There is an intense, on-going debate that is currently underway in the mental health fields as to the actual effectiveness of anti-depressants, both short-term and long-term. As someone who regularly reads outcome studies, the best sense I can make out it is as follows: Somewhere between one half and two thirds of those taking the anti-depressant meds appear to get some short-term benefit from them. But, if the gains are going to last, those short term gains must be combined with the benefits of effective psychotherapy and life-style change (such as regular exercise and regular, positive social interaction). To just give a person a prescription without concurrent psychotherapy and lifestyle review and restructuring is now generally considered to be “bad” (ineffective) medical practice.
Other than a genetic predisposition or low levels of certain brain chemicals, what are other major causes of depression?
There are genetic predispositions to depression, clinical anxiety and several other mental disorders that can be seen clearly running through some family trees (not every person, but some/several individuals in each generation). Besides these genetically–based conditions, a chronic lack of exercise, the absence of positive, rational thinking, the lack of normal socialization, a significant personal loss, as well as substantial stress over time can all drain the brain of the serotonin, dopamine, and norepinephrine that it needs to operate normally and properly. All of these issues need to be addressed in a comprehensive treatment plan.
Some persons who are depressed hesitate to take medicine or even go to a therapist, because they think medical or psychological intervention would be a sign of weak faith. They see medical intervention as incompatible with trust in Christ’s healing power. What would you say to such a person?
Do we blame a person with diabetes for taking his or her insulin? Of course not! In fact, it would be very unwise and irresponsible to NOT take the insulin regularly. For a person with endogenous (genetically-based) depression, their lack of serotonin and norepinephrine (and perhaps dopamine) is just as real a physiological deficit as is the diabetic’s lack of insulin.
As Christians, we have the treasures of the Word of God and the help and direction of the Holy Spirit with and within us, but we are made of the “same clay” as those who are not Christians. We are all “earthen vessels” (2 Cor. 4:7). We will in this life experience many of the same frustrations, heartaches, deficits and problems as other people. It’s how we respond over time (with God’s help) that can make such a big difference in life outcomes, short-term and long-term.
How can a pastor determine when a despondent church member needs medical or psychological referral?
If a pastor observes a person who is struggling mentally/emotionally for more than two weeks, and this is not the result of obvious, external life events, then he should immediately refer the despondent church member to a faith-affirming psychologist he trusts, who can do a thorough assessment and render a diagnosis. If the faith-affirming psychologist believes the church member is experiencing an imbalance in neurotransmitters, and thus, his or her ability to function normally is severely impaired, the faith-affirming psychologist can and should refer the church member to a psychiatrist he or she trusts.
Where does God’s Word fit into the process of counseling or therapy? What role does it have? When is “biblical” counsel most helpful or needed?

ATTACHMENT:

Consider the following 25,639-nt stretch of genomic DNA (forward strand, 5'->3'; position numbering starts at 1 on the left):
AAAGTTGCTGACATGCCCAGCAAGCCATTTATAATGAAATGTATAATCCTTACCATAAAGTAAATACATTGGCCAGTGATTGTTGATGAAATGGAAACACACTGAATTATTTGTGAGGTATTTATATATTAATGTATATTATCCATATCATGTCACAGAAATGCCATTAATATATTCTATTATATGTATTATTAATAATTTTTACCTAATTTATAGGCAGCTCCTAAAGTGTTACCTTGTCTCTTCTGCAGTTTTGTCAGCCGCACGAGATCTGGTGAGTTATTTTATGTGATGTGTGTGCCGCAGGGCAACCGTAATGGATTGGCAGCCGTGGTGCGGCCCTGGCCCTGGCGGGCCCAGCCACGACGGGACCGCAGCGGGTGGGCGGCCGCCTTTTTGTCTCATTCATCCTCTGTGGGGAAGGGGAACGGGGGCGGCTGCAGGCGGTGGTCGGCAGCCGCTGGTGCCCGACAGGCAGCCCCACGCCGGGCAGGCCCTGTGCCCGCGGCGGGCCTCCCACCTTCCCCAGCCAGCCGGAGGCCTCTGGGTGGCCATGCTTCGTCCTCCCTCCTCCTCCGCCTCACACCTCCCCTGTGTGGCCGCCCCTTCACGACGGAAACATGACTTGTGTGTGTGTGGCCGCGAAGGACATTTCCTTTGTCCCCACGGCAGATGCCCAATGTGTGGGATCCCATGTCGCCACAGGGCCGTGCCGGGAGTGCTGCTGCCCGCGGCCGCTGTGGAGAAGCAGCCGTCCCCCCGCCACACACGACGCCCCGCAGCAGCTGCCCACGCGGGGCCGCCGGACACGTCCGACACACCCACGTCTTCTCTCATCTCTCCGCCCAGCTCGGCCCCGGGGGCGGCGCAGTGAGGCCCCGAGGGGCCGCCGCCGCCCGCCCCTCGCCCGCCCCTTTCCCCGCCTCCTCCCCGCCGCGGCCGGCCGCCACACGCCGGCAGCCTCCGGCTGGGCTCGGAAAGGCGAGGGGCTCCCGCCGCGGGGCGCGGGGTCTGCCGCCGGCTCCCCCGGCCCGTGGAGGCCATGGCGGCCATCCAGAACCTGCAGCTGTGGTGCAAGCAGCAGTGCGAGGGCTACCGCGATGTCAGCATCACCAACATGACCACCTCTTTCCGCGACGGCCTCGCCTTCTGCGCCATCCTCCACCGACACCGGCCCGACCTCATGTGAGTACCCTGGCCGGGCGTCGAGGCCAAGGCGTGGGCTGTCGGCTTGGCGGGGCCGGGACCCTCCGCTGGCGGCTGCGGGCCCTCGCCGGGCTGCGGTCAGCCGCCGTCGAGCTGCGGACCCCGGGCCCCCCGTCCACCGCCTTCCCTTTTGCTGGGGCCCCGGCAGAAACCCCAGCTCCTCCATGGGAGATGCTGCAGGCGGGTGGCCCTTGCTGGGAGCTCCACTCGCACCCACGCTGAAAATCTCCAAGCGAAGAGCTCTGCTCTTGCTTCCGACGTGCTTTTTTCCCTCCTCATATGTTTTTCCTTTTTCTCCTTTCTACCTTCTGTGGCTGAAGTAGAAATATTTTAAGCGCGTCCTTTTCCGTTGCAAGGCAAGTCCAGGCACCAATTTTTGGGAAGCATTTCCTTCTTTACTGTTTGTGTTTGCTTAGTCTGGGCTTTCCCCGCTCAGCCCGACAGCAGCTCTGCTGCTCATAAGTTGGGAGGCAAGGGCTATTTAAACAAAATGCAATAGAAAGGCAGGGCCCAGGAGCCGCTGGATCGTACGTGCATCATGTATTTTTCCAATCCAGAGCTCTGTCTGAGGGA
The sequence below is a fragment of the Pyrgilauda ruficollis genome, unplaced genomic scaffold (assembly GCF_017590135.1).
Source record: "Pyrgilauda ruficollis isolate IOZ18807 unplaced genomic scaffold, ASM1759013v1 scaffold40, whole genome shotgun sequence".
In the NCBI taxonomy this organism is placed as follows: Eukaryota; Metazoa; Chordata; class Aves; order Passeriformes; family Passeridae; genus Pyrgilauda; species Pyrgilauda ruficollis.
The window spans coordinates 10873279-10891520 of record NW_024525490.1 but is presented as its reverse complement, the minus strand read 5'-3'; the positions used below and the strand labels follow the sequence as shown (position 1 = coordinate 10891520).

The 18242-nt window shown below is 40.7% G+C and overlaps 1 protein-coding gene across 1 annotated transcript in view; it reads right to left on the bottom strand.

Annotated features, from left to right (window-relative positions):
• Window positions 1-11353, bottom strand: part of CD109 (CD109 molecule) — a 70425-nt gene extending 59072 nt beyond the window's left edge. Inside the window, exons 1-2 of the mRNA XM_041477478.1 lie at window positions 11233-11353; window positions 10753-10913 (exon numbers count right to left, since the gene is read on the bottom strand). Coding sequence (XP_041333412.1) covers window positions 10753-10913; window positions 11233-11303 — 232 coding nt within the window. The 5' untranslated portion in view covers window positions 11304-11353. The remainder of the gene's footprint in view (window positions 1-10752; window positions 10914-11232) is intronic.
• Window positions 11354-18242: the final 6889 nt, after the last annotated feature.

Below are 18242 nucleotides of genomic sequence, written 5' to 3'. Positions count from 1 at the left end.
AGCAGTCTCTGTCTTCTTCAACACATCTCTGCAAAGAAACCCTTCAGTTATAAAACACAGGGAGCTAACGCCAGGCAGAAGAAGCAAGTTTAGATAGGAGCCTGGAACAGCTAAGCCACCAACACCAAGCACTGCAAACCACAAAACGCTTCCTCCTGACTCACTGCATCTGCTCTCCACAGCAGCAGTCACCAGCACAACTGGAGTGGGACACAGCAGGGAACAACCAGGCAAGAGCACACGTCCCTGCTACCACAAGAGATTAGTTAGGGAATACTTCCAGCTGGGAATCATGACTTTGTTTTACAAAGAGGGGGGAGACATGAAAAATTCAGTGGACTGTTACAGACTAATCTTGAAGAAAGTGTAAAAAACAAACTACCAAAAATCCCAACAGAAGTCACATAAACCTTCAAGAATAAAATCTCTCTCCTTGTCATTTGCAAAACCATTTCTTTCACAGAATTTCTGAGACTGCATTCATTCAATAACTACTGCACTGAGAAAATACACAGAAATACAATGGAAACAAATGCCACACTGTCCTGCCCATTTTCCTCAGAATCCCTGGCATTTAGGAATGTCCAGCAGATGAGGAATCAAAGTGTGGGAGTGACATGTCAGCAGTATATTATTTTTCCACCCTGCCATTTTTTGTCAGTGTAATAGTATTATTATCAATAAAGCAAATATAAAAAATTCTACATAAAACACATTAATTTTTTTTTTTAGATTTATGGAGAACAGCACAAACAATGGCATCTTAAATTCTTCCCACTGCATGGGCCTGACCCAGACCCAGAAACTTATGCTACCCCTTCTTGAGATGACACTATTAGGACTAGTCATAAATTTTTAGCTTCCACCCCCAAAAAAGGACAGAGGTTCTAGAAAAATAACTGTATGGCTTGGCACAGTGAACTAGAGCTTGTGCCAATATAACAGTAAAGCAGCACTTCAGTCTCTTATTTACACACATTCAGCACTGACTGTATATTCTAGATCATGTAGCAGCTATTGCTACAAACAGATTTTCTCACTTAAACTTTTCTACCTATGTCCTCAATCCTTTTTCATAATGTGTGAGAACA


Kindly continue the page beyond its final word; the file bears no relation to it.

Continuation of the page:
God’s Word and the power of the Holy Spirit can make a great, positive difference in the treatment plan! The biblical content can and should be included in the Cognitive Restructuring part of the therapy, and the Bible’s moral directives should inform whatever Behavioral Homework/Behavioral Contracting/ Accountability the counselor assigns. These forms of biblically-consistent psychotherapy often need to be combined with the best medical treatments, and regular exercise to be maximally effective. Multiple studies have also shown that worship experiences at church and positive socializing (authentic fellowship) often help significantly.
Fortunately, 85% of clients/patients respond positively to the best, standard, state-of-the art treatments outlined here. In the other 15% of the cases, the clients/patients and mental health care providers must be creative in finding long-term answers. Bottom-line: there are very good reasons to have hope when one experiences depression, or observes depression in a loved one.
After graduating from Wheaton College and Graduate School with degrees in Philosophy, Psychology, and Communication, Steve married Sharon in 1974. They have six children and eight grandchildren (so far!). Steve earned his PhD from the University of Minnesota in 1985.
He has served as the Director of the Psychology Department at Columbia International University, an accredited faith-based university in South Carolina. Steve has also taught as an Adjunct Professor at the University of South Carolina. He serves on statewide research-evaluation panels, and has received statewide awards for excellence in teaching and evaluation. He has served on the CIU faculty since 1995. From 1985-1995, Steve served as a Licensed Consulting Psychologist in Minnesota, and he helped manage two mental health clinics during that decade.
Steve has published three Kindle books:
*From Sigmund Freud to Viktor Frankl: How Psychiatry Became Human (2012)
*The Biblical Model of Human Psychology (2013)
*PSALMS That Can Change Your Life (2013)
Thank you, Steve, for these helpful definitions, distinctions, and insights. In future posts, some of the issues he covers in his answers will be addressed in more detail (for example, the role of God’s Word in addressing symptoms of depression).
Psalm 19:1-6 affirms that creation speaks of and glorifies God, the Creator. Under the banner of God’s Word as inerrant special revelation, insights gleaned from the study of humans through psychology, and the efficacy of medicines that are typically made from what God has created, offer what is called God’s “common grace” for the benefit of mankind.
“Now may the God of hope fill you with all joy and peace in believing, that you may abound in hope by the power of the Holy Spirit” (Rom. 15:13).